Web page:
What is a podcast?
WTF with Marc Maron consistently ranks at the top of Apple Podcast’s Comedy and All Categories charts. Since launching in 2011, Maron’s show has evolved from a comedians-only dissection of his neuroses to a smart and witty long-form interview show that attracts a wide range of public figures, including a 2015 visit by President Barak Obama.
The other day, I was listening to Maron’s interview with David Letterman, who was promoting the second season of his own long-form interview show on Netflix. I was struck by Letterman’s admission that he’d never listened to a podcast or knew how to get them. Maron called him on what he thought was a joke, but Letterman insisted he was serious. Later, as the interview wound down, Letterman praised Maron for his pioneering work in podcasting, then did it again when he said, “I tell you in all honesty—having been here with you, I still don’t know what a podcast is.”
If David Letterman, a media icon with a hot show on a platform that is disrupting movies and TV much the same way that podcasting is disrupting radio, doesn’t understand what a podcast is, there’s got to be a lot of other folks just as confused about this medium that is still very much in its infancy. To that end, I thought it would be helpful to explain just what a podcast is.
Simply put, a podcast is downloadable spoken-word audio (or really, any media) that can be listened to at your convenience.
Think of a podcast as on-demand internet radio, where someone records some content, makes it sound good, and then uploads it to a hosting service where it is scheduled for publication at some future date. Once the episode is published, the hosting service pushes it out to various podcatching platforms like Apple Podcasts, Google Podcasts, Spotify, Stitcher, and a whole host of others. These platforms are easily accessed via smartphones, desktop computers, tablets, and smart speakers. Because smartphones have revolutionized nearly every facet of our lives, they have catalyzed the growth of the podcast industry by making it easy to listen to podcasts anytime and anywhere.
Podcasts Are Killing Radio
At Narrativo, we like to say that podcasts are killing radio the same way Netflix is killing TV and cinema with on-demand streaming of episodic short-form comedy, drama, and documentary (TV) and long-form comedy, drama, and documentary (films). Study after study underscores this trend, and anecdotally, you don’t have to look any farther than the automobile. I’m a frequent traveler, which means I also rent a lot of cars. Over the past decade, it has gotten progressively easier for me to sync-up my iPhone with whatever car I rent by connecting via Bluetooth or aux cable. This allows me to use my phone’s gps and bypass local radio and pick-up where I left off with my latest episode of The Tony Kornheiser Show or This American Life.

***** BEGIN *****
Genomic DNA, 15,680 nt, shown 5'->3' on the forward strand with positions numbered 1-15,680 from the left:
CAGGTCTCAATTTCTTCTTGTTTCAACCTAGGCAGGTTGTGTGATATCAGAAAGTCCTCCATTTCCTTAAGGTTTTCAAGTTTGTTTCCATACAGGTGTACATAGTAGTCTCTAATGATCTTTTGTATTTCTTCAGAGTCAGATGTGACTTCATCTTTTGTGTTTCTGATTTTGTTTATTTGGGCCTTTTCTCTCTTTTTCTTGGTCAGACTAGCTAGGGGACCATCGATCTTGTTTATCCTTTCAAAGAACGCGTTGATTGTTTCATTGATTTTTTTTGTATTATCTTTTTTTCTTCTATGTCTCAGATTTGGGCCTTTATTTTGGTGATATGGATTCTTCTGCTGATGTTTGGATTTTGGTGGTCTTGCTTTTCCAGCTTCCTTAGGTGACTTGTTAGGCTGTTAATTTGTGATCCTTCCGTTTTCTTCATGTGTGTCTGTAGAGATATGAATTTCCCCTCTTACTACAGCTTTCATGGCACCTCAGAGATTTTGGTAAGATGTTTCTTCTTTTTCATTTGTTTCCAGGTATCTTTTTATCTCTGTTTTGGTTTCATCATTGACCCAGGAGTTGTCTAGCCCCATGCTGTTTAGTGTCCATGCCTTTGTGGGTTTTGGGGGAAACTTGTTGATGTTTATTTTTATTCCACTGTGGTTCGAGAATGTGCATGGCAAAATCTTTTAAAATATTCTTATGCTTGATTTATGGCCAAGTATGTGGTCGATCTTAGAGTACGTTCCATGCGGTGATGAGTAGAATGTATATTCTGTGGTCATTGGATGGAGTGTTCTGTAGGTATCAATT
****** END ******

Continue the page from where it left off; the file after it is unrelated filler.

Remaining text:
Where a given local market may have ten-to-twenty AM and FM radio stations, there are thousands of podcasts out there that cater to everything from big, broad audience groups (Conan O’Brien Needs a Friend or The Dave Ramsey Show) to tiny niche audiences organized around some obscure hobby or special interest (Beekeeping Today Podcast or the Badminton Europe podcast). With so many choices that can be listened to on-demand, podcasting is bound to outpace Netflix in popularity because of its mobility advantage. The bottom line is clear—each month, thousands of Americans are finding their way to podcasts, pushing this exciting new medium closer to the brink of the mainstream.
Letterman Gets It
David Letterman might not understand the nuts-and-bolts of podcast production, but he’s been in the broadcasting business long enough to understand that podcasting is the new radio. He demonstrated this when he complimented Marc Maron for being one of the first to see the potential in podcasting, then having the guts, way back in 2011, to stake his claim. What Maron did out of career desperation ended up being a prescient career move. And isn’t that what innovation sometimes looks like?